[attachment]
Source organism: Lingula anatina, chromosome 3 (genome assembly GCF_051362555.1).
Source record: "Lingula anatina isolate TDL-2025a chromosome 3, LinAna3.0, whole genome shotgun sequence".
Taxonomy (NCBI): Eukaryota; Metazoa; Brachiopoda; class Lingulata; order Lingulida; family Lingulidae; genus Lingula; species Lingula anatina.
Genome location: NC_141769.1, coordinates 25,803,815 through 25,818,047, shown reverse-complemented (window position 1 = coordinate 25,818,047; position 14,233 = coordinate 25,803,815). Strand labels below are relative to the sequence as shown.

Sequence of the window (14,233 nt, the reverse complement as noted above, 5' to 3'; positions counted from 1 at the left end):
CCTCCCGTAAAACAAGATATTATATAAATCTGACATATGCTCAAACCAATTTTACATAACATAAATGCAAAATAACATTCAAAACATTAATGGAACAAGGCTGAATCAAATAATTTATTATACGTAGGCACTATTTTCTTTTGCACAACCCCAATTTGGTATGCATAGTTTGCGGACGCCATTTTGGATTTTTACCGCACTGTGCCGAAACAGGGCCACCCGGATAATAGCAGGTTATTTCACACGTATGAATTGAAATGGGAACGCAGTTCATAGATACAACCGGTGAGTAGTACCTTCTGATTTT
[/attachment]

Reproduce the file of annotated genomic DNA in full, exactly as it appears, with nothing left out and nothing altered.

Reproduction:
Source organism: Lingula anatina, chromosome 3 (genome assembly GCF_051362555.1).
Source record: "Lingula anatina isolate TDL-2025a chromosome 3, LinAna3.0, whole genome shotgun sequence".
Taxonomy (NCBI): Eukaryota; Metazoa; Brachiopoda; class Lingulata; order Lingulida; family Lingulidae; genus Lingula; species Lingula anatina.
Genome location: NC_141769.1, coordinates 25,803,815 through 25,818,047, shown reverse-complemented (window position 1 = coordinate 25,818,047; position 14,233 = coordinate 25,803,815). Strand labels below are relative to the sequence as shown.

Sequence of the window (14,233 nt, the reverse complement as noted above, 5' to 3'; positions counted from 1 at the left end):
CCTCCCGTAAAACAAGATATTATATAAATCTGACATATGCTCAAACCAATTTTACATAACATAAATGCAAAATAACATTCAAAACATTAATGGAACAAGGCTGAATCAAATAATTTATTATACGTAGGCACTATTTTCTTTTGCACAACCCCAATTTGGTATGCATAGTTTGCGGACGCCATTTTGGATTTTTACCGCACTGTGCCGAAACAGGGCCACCCGGATAATAGCAGGTTATTTCACACGTATGAATTGAAATGGGAACGCAGTTCATAGATACAACCGGTGAGTAGTACCTTCTGATTTT